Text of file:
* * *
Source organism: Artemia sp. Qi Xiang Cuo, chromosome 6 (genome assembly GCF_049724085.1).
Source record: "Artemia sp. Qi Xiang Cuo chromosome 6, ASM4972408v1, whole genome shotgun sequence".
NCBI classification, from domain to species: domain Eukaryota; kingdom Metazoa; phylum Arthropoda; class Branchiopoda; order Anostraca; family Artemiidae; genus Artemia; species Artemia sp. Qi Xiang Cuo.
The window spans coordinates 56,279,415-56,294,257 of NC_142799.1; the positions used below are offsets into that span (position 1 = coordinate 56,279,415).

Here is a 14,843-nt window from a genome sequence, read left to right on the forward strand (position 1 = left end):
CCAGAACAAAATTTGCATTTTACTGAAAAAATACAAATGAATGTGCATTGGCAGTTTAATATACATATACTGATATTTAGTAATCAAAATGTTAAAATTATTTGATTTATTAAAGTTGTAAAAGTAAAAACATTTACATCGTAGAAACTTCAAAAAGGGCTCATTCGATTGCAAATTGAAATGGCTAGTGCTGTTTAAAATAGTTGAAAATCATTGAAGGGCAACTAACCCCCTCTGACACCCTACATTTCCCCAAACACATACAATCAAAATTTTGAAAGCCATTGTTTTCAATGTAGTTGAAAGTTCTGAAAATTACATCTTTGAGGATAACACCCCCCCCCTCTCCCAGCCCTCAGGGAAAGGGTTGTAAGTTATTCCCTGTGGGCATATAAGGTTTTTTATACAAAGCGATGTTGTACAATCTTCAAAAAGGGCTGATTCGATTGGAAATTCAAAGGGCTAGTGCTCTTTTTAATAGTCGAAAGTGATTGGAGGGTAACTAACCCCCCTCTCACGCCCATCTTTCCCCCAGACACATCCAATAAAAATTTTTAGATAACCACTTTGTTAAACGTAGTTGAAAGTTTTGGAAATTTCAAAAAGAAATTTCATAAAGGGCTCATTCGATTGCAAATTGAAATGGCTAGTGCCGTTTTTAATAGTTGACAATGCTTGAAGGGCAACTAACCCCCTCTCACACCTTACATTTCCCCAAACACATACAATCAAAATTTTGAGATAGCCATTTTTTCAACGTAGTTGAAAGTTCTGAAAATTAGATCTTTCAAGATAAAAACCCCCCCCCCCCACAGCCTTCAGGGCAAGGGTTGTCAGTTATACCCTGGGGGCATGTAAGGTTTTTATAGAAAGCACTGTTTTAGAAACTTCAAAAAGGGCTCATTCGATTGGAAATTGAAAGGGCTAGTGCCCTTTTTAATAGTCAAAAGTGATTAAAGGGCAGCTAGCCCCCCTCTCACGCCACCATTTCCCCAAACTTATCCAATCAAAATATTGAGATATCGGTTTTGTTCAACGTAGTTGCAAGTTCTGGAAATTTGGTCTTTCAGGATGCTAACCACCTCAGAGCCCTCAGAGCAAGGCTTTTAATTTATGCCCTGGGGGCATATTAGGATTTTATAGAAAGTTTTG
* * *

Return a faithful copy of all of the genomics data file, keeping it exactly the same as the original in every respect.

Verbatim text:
Source organism: Artemia sp. Qi Xiang Cuo, chromosome 6 (genome assembly GCF_049724085.1).
Source record: "Artemia sp. Qi Xiang Cuo chromosome 6, ASM4972408v1, whole genome shotgun sequence".
NCBI classification, from domain to species: domain Eukaryota; kingdom Metazoa; phylum Arthropoda; class Branchiopoda; order Anostraca; family Artemiidae; genus Artemia; species Artemia sp. Qi Xiang Cuo.
The window spans coordinates 56,279,415-56,294,257 of NC_142799.1; the positions used below are offsets into that span (position 1 = coordinate 56,279,415).

Here is a 14,843-nt window from a genome sequence, read left to right on the forward strand (position 1 = left end):
CCAGAACAAAATTTGCATTTTACTGAAAAAATACAAATGAATGTGCATTGGCAGTTTAATATACATATACTGATATTTAGTAATCAAAATGTTAAAATTATTTGATTTATTAAAGTTGTAAAAGTAAAAACATTTACATCGTAGAAACTTCAAAAAGGGCTCATTCGATTGCAAATTGAAATGGCTAGTGCTGTTTAAAATAGTTGAAAATCATTGAAGGGCAACTAACCCCCTCTGACACCCTACATTTCCCCAAACACATACAATCAAAATTTTGAAAGCCATTGTTTTCAATGTAGTTGAAAGTTCTGAAAATTACATCTTTGAGGATAACACCCCCCCCCTCTCCCAGCCCTCAGGGAAAGGGTTGTAAGTTATTCCCTGTGGGCATATAAGGTTTTTTATACAAAGCGATGTTGTACAATCTTCAAAAAGGGCTGATTCGATTGGAAATTCAAAGGGCTAGTGCTCTTTTTAATAGTCGAAAGTGATTGGAGGGTAACTAACCCCCCTCTCACGCCCATCTTTCCCCCAGACACATCCAATAAAAATTTTTAGATAACCACTTTGTTAAACGTAGTTGAAAGTTTTGGAAATTTCAAAAAGAAATTTCATAAAGGGCTCATTCGATTGCAAATTGAAATGGCTAGTGCCGTTTTTAATAGTTGACAATGCTTGAAGGGCAACTAACCCCCTCTCACACCTTACATTTCCCCAAACACATACAATCAAAATTTTGAGATAGCCATTTTTTCAACGTAGTTGAAAGTTCTGAAAATTAGATCTTTCAAGATAAAAACCCCCCCCCCCCACAGCCTTCAGGGCAAGGGTTGTCAGTTATACCCTGGGGGCATGTAAGGTTTTTATAGAAAGCACTGTTTTAGAAACTTCAAAAAGGGCTCATTCGATTGGAAATTGAAAGGGCTAGTGCCCTTTTTAATAGTCAAAAGTGATTAAAGGGCAGCTAGCCCCCCTCTCACGCCACCATTTCCCCAAACTTATCCAATCAAAATATTGAGATATCGGTTTTGTTCAACGTAGTTGCAAGTTCTGGAAATTTGGTCTTTCAGGATGCTAACCACCTCAGAGCCCTCAGAGCAAGGCTTTTAATTTATGCCCTGGGGGCATATTAGGATTTTATAGAAAGTTTTG